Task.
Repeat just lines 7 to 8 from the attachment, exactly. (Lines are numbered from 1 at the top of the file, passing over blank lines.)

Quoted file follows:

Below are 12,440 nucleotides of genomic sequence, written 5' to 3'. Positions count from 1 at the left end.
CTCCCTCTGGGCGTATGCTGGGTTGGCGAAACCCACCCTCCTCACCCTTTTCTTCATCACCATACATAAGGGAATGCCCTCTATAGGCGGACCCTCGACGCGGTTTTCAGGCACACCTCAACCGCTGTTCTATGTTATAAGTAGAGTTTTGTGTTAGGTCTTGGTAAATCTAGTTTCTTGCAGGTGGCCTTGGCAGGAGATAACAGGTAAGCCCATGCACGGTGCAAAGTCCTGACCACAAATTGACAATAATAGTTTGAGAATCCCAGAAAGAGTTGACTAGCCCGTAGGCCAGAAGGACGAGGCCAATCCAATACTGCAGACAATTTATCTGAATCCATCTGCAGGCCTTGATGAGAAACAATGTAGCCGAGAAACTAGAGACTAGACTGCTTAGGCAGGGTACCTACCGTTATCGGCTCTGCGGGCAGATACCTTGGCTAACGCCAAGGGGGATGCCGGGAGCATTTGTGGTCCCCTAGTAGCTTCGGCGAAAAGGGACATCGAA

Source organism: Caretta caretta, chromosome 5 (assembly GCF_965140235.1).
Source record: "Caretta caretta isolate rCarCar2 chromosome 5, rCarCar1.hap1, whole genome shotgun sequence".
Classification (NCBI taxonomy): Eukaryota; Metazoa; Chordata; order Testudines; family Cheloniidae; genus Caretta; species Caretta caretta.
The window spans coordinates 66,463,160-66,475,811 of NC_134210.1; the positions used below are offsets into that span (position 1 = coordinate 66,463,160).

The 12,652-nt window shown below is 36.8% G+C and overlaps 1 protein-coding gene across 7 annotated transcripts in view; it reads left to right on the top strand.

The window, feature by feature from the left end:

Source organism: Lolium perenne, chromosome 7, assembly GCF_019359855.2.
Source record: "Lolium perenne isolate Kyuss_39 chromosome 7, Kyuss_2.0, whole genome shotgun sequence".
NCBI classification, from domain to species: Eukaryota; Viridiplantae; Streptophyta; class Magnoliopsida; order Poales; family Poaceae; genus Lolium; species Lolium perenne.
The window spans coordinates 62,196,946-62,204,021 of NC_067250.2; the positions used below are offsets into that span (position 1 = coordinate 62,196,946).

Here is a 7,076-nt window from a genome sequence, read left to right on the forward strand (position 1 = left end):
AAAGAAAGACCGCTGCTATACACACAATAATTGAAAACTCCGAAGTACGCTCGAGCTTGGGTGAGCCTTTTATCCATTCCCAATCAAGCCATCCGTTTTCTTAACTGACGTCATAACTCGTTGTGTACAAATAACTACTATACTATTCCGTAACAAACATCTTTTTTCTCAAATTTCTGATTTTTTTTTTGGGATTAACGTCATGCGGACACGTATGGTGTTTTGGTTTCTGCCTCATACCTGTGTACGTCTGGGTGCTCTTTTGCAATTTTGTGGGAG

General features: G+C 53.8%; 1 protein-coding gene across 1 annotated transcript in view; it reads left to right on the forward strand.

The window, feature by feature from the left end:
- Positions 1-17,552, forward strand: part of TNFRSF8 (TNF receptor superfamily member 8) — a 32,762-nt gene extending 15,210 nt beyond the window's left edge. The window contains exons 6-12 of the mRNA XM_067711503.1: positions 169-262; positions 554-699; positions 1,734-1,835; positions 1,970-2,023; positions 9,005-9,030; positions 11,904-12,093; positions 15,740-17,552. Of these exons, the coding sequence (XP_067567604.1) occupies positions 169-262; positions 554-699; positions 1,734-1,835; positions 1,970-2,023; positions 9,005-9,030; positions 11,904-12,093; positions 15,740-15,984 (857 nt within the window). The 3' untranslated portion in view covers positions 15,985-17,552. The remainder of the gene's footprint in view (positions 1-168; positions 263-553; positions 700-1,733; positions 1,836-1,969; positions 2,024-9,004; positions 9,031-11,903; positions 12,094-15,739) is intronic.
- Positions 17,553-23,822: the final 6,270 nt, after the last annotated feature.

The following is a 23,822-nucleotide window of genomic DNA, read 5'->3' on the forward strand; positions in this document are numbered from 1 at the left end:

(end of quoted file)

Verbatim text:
The 12,652-nt window shown below is 36.8% G+C and overlaps 1 protein-coding gene across 7 annotated transcripts in view; it reads left to right on the top strand.

The window, feature by feature from the left end: